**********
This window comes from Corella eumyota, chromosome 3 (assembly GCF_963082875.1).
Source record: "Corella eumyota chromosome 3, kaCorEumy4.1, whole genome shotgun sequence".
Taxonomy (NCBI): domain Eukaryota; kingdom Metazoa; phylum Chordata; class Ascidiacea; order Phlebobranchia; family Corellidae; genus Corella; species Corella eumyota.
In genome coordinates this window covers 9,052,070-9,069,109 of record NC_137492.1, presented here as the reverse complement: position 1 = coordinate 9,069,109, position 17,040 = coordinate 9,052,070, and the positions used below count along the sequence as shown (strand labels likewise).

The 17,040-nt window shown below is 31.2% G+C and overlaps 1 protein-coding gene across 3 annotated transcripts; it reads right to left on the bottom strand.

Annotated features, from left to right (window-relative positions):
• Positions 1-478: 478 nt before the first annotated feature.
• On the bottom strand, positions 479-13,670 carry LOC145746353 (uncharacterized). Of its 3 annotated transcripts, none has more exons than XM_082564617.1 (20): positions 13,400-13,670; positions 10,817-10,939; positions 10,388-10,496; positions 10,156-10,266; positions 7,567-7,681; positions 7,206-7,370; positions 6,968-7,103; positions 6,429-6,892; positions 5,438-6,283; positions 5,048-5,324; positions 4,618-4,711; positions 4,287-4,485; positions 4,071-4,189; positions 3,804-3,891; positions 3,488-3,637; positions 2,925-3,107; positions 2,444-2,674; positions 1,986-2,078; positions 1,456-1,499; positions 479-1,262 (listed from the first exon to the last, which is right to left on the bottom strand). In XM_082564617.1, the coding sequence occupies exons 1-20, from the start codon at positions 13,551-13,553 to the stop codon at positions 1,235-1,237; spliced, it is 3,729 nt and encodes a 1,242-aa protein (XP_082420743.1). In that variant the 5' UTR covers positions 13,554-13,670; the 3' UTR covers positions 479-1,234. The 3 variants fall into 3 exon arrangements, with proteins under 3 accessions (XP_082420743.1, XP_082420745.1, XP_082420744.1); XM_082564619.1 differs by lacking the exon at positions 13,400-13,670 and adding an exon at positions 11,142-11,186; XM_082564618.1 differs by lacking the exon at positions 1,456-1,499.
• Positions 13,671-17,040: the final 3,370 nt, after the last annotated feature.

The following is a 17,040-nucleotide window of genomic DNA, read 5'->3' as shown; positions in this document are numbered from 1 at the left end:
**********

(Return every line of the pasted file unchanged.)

This window comes from Corella eumyota, chromosome 3 (assembly GCF_963082875.1).
Source record: "Corella eumyota chromosome 3, kaCorEumy4.1, whole genome shotgun sequence".
Taxonomy (NCBI): domain Eukaryota; kingdom Metazoa; phylum Chordata; class Ascidiacea; order Phlebobranchia; family Corellidae; genus Corella; species Corella eumyota.
In genome coordinates this window covers 9,052,070-9,069,109 of record NC_137492.1, presented here as the reverse complement: position 1 = coordinate 9,069,109, position 17,040 = coordinate 9,052,070, and the positions used below count along the sequence as shown (strand labels likewise).

The 17,040-nt window shown below is 31.2% G+C and overlaps 1 protein-coding gene across 3 annotated transcripts; it reads right to left on the bottom strand.

Annotated features, from left to right (window-relative positions):
• Positions 1-478: 478 nt before the first annotated feature.
• On the bottom strand, positions 479-13,670 carry LOC145746353 (uncharacterized). Of its 3 annotated transcripts, none has more exons than XM_082564617.1 (20): positions 13,400-13,670; positions 10,817-10,939; positions 10,388-10,496; positions 10,156-10,266; positions 7,567-7,681; positions 7,206-7,370; positions 6,968-7,103; positions 6,429-6,892; positions 5,438-6,283; positions 5,048-5,324; positions 4,618-4,711; positions 4,287-4,485; positions 4,071-4,189; positions 3,804-3,891; positions 3,488-3,637; positions 2,925-3,107; positions 2,444-2,674; positions 1,986-2,078; positions 1,456-1,499; positions 479-1,262 (listed from the first exon to the last, which is right to left on the bottom strand). In XM_082564617.1, the coding sequence occupies exons 1-20, from the start codon at positions 13,551-13,553 to the stop codon at positions 1,235-1,237; spliced, it is 3,729 nt and encodes a 1,242-aa protein (XP_082420743.1). In that variant the 5' UTR covers positions 13,554-13,670; the 3' UTR covers positions 479-1,234. The 3 variants fall into 3 exon arrangements, with proteins under 3 accessions (XP_082420743.1, XP_082420745.1, XP_082420744.1); XM_082564619.1 differs by lacking the exon at positions 13,400-13,670 and adding an exon at positions 11,142-11,186; XM_082564618.1 differs by lacking the exon at positions 1,456-1,499.
• Positions 13,671-17,040: the final 3,370 nt, after the last annotated feature.

The following is a 17,040-nucleotide window of genomic DNA, read 5'->3' as shown; positions in this document are numbered from 1 at the left end: